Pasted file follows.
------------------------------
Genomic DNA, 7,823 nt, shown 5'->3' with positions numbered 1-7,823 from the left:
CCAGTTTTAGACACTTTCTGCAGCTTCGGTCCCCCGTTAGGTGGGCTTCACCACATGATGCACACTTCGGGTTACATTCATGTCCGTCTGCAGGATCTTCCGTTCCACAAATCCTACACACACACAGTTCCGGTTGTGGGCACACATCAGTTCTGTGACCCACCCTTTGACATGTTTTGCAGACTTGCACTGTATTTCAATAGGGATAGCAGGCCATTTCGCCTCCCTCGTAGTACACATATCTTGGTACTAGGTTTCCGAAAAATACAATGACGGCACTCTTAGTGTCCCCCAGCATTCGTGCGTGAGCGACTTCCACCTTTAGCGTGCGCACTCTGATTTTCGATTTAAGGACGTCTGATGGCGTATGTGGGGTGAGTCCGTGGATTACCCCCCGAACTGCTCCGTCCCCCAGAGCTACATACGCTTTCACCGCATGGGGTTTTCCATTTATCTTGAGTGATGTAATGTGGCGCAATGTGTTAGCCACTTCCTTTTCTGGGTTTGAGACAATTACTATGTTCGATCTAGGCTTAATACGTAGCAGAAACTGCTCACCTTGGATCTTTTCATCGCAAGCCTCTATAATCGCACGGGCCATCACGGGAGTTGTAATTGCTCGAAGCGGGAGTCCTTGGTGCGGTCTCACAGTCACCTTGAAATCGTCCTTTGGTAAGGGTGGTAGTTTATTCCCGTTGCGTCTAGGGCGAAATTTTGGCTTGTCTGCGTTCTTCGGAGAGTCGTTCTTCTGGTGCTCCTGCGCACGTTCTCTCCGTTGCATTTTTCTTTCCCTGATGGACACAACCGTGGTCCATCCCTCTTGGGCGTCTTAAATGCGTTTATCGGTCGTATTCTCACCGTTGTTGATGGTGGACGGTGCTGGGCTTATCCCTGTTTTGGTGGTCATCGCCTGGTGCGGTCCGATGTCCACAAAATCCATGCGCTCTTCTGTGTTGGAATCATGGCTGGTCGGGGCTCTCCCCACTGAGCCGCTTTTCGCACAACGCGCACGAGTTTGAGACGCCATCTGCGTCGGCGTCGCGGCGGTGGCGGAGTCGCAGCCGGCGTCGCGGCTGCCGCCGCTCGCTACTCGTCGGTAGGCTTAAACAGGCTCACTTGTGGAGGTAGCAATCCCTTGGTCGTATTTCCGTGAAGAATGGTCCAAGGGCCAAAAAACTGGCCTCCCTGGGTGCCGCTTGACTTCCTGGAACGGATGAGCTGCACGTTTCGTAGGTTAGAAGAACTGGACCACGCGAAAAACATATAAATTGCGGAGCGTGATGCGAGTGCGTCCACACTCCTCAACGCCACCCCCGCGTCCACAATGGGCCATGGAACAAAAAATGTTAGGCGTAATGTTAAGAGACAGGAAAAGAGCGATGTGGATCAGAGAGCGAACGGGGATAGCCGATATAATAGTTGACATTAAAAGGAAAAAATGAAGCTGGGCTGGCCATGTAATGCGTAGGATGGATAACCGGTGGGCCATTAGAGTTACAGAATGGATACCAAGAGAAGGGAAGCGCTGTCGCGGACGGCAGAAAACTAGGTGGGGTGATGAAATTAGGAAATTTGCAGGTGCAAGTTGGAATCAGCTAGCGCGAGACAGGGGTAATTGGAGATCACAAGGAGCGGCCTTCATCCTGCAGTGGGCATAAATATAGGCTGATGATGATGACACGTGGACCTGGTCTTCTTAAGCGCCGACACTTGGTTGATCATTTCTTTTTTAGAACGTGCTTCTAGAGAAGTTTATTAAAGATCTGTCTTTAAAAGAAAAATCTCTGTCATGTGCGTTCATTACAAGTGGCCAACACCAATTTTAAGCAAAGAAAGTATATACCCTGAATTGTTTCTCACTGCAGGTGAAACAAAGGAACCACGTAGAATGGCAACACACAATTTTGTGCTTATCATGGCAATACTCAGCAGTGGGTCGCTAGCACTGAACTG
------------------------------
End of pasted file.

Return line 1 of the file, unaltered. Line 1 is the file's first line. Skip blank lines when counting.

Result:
Genomic DNA, 7,823 nt, shown 5'->3' with positions numbered 1-7,823 from the left: